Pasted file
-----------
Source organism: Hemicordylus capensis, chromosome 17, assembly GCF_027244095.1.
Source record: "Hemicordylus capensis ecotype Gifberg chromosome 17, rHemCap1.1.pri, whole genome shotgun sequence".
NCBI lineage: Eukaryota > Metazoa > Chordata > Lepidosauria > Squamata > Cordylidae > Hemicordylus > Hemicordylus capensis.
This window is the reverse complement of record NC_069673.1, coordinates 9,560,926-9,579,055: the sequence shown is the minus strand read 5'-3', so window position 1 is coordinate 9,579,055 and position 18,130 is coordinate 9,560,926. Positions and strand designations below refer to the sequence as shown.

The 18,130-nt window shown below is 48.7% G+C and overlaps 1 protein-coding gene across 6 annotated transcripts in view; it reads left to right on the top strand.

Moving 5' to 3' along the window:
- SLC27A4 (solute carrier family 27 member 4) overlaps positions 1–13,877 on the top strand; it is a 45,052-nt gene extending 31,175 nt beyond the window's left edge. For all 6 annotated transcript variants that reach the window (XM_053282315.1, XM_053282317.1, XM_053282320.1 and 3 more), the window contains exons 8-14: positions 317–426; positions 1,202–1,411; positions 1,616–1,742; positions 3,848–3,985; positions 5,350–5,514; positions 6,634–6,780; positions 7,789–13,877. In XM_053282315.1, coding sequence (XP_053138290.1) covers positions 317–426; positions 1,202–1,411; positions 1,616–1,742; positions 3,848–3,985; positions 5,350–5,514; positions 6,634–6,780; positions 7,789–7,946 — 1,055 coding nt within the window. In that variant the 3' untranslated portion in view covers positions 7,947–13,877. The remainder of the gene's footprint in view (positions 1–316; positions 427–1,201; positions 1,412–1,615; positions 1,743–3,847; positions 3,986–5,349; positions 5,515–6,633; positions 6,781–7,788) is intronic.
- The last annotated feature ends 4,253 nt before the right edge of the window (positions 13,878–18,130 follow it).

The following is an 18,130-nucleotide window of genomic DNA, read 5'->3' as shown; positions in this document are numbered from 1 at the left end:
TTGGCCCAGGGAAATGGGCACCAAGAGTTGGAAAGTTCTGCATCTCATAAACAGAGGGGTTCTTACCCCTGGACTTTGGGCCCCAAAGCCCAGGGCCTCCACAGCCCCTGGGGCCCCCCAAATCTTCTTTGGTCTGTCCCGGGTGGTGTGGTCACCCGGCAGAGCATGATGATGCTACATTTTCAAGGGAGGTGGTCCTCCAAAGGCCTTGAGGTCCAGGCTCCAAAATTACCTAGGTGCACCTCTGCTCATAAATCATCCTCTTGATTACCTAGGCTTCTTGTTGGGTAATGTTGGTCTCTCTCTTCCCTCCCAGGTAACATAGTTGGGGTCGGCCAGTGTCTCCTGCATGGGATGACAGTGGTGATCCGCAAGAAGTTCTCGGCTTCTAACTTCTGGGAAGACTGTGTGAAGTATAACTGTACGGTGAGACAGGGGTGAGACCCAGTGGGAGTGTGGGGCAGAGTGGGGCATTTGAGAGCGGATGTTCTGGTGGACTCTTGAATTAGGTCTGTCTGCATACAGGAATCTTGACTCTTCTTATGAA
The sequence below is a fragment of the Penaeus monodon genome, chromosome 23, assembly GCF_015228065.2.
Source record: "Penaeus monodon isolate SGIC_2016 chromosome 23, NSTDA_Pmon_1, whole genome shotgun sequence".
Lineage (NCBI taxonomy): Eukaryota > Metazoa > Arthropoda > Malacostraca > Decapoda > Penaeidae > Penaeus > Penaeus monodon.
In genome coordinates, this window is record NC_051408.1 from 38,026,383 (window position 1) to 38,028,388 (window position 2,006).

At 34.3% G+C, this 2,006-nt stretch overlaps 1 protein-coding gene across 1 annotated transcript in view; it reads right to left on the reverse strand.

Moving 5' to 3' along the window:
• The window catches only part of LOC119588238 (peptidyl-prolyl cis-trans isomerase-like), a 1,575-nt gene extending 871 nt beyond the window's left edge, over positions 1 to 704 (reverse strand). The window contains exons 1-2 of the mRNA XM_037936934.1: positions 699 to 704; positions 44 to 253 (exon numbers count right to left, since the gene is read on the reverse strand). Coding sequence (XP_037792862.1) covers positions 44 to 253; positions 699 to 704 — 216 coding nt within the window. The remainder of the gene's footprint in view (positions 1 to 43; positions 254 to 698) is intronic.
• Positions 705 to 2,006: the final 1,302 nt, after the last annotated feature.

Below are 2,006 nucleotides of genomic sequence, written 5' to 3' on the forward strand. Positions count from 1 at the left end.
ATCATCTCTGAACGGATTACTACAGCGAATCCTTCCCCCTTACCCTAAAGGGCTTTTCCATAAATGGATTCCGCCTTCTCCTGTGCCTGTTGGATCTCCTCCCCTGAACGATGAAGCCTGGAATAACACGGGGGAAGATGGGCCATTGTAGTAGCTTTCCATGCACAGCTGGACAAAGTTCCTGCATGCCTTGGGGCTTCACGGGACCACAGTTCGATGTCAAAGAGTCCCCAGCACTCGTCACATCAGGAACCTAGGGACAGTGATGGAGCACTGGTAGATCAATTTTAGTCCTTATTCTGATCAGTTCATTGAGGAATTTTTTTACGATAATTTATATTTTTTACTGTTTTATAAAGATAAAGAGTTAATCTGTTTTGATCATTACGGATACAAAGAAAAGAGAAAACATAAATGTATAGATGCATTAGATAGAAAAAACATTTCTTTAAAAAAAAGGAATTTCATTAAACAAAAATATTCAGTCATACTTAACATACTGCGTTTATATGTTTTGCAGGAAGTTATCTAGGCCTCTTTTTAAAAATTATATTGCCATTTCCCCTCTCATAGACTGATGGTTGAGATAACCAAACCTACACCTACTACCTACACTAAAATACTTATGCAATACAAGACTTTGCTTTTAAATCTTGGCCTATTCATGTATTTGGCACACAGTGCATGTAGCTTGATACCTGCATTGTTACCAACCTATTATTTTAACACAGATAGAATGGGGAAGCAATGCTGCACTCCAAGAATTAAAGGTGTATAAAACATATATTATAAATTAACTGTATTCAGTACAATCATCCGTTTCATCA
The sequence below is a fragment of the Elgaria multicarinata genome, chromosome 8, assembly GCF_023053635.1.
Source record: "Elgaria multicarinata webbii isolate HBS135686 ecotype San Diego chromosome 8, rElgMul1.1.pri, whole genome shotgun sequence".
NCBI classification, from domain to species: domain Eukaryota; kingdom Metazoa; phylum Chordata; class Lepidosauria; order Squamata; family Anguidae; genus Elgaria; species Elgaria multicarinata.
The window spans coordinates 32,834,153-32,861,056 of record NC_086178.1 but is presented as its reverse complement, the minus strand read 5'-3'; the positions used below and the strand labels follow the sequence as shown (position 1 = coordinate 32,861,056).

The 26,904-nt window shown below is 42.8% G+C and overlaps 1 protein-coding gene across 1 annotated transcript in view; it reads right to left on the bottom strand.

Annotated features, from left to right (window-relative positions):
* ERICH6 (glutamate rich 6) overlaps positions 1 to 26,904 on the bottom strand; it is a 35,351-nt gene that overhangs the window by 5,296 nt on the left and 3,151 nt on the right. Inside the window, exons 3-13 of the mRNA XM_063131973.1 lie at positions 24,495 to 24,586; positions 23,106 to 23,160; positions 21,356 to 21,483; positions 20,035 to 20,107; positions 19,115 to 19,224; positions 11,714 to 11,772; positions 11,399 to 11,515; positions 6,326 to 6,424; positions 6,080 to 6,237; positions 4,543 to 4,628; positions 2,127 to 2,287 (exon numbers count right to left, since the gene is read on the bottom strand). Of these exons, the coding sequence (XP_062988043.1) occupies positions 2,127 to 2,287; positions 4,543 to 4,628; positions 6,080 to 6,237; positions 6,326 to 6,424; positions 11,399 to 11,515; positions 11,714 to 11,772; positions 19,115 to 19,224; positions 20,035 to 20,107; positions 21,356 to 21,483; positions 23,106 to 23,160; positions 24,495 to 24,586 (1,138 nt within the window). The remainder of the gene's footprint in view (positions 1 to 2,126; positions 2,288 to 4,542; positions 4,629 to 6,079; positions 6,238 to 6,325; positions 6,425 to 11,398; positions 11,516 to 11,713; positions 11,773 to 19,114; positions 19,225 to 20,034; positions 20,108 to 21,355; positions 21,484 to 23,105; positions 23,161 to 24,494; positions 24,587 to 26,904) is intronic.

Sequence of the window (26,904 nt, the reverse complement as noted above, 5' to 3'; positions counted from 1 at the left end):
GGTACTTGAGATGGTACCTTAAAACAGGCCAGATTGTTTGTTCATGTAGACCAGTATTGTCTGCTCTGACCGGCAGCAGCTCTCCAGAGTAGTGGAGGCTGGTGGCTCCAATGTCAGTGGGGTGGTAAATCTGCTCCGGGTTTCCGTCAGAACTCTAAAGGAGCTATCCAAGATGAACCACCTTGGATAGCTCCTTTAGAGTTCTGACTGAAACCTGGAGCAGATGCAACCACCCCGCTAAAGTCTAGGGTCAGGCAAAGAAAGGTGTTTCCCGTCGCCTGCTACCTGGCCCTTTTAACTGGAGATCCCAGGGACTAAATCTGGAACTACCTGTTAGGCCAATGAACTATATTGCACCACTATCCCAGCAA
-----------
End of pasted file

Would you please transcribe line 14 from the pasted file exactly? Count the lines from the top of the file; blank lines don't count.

In genome coordinates, this window is record NC_051408.1 from 38,026,383 (window position 1) to 38,028,388 (window position 2,006).